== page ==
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The Wheat Industry in China

Date:12-11-2013

Wheat is one of the most essential grain crops in the world and it ranks second to rice as the most important food grain. Wheat, together with rice, corn and soybean are some of the major food crops that are staple foods of billions of people in the world. China is the largest producer of wheat globally, closely followed by India and United States. The average production of wheat in China is around 108,712 thousand metric ton annually. In 2012, the output volume of wheat in China was 4,995 kg per hectare, which was an increase of 158 kg from the previous year. The production of wheat grain in China was 125.6 million metric tons in 2012. However, the percentage of arable land in China has decreased steadily in recent years.

Traditionally, Chinese people consumed more of rice than wheat. But in the last two decades, the consumption of wheat has increased drastically. Most of the wheat grain in China is milled into flour and used for producing a variety of food products ranging from bakery goods, noodles and bread. With rise in population and living standard of people, the demand and consumption of wheat is going to increase. Around two third of the total wheat production in China comes from the plains of north China. The other one third of wheat cultivation in China comes from the central provinces of China.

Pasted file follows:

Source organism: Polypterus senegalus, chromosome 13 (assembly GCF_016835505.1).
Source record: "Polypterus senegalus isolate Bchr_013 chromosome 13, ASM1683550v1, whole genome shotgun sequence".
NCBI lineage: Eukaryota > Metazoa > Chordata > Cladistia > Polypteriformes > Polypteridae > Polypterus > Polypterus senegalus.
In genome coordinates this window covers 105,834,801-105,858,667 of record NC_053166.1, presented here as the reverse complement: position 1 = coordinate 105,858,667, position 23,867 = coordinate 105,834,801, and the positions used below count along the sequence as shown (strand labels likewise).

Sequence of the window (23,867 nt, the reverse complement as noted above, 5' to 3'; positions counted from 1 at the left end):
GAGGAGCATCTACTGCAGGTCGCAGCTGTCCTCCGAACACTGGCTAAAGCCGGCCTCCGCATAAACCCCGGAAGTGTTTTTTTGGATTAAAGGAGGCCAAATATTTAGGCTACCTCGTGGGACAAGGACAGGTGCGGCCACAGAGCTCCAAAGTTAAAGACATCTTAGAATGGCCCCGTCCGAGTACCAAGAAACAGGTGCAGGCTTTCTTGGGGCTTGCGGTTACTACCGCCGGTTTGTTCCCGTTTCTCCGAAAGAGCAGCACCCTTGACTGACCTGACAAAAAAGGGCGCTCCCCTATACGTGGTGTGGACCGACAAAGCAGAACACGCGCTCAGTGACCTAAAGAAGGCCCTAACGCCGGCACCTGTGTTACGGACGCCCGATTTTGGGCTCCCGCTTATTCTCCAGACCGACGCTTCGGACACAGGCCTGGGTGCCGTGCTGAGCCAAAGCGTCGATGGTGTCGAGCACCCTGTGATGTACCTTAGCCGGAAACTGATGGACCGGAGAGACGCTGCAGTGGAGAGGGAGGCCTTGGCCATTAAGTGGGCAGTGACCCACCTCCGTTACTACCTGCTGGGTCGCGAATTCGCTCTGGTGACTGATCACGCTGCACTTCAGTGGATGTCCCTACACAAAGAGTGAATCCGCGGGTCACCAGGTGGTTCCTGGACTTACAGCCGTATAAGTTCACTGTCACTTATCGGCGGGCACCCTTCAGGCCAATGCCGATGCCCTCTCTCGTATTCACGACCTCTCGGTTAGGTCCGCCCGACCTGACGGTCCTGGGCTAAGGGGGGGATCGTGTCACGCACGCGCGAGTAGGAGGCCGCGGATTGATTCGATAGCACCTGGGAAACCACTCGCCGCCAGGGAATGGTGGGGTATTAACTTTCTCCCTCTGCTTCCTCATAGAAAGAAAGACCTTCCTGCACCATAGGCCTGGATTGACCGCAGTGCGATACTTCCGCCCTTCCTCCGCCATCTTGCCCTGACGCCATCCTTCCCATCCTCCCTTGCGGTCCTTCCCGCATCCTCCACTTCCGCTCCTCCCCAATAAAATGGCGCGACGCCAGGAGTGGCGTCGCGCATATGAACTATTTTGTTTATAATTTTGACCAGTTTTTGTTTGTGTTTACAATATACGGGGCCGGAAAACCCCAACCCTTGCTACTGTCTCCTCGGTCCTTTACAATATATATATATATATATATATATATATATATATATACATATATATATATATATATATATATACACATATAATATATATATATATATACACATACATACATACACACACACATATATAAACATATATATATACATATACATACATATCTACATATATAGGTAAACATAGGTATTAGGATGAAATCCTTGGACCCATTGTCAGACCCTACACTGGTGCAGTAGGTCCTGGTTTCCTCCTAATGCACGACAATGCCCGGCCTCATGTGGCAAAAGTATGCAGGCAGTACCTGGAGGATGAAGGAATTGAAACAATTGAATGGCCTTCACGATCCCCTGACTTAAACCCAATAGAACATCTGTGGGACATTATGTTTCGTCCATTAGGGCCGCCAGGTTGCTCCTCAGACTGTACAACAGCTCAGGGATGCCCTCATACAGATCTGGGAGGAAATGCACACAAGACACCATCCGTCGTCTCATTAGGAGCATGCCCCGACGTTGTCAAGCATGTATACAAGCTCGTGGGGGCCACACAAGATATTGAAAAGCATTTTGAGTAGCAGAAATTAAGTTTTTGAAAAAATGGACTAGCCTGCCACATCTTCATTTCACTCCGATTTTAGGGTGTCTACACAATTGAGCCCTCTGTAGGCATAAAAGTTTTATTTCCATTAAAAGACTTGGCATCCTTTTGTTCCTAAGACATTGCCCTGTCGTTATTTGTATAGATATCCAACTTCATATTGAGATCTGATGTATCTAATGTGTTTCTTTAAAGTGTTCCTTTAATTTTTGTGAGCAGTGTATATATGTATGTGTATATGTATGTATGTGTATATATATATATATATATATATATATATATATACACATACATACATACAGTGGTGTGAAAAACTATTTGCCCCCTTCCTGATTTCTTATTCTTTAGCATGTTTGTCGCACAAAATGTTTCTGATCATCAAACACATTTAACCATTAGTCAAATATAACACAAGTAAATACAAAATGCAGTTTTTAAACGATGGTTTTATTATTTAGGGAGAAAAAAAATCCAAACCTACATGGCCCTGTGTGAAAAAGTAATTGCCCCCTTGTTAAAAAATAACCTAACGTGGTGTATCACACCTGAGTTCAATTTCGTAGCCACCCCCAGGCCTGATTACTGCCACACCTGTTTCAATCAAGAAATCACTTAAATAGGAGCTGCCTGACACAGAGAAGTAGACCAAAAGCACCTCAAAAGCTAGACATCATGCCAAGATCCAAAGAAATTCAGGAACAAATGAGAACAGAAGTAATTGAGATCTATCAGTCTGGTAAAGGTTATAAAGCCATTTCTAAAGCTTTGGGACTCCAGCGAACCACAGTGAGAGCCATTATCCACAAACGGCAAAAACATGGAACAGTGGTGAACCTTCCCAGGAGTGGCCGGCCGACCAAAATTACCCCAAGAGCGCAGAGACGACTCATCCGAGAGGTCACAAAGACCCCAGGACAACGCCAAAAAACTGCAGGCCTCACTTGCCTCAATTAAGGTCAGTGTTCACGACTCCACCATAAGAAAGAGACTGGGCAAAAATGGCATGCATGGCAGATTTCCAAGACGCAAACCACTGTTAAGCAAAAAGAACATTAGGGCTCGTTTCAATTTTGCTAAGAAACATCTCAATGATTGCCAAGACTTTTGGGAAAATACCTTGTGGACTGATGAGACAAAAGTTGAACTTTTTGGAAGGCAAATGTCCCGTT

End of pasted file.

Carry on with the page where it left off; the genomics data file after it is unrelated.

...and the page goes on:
As far as wheat cultivation is concerned, there are two seasonal wheat crop production in China; winter wheat production and spring wheat production. In China, winter wheat is planted in from mid-September to October and harvested in mid-May to late June. Winter wheat variety is cultivated in the province of Shandong and Henan, with Shandong cultivating 21.2% and Henan producing 20.4% of the total production of winter wheat in China. Spring wheat is planted from mid-March to April and harvested from July to mid-August. The major regions that produce spring wheat in China are Inner Mongolia and Heilongjang and both areas yield roughly 50% of total spring wheat in China.

This year, wheat production in China has been hit by early frost and heavy rainstorms. Crop damage has forced China to import more wheat grains to fulfill its domestic demand. In the coming years, the import volume of wheat is predicted to increase, fueling rise in global price of wheat grains.

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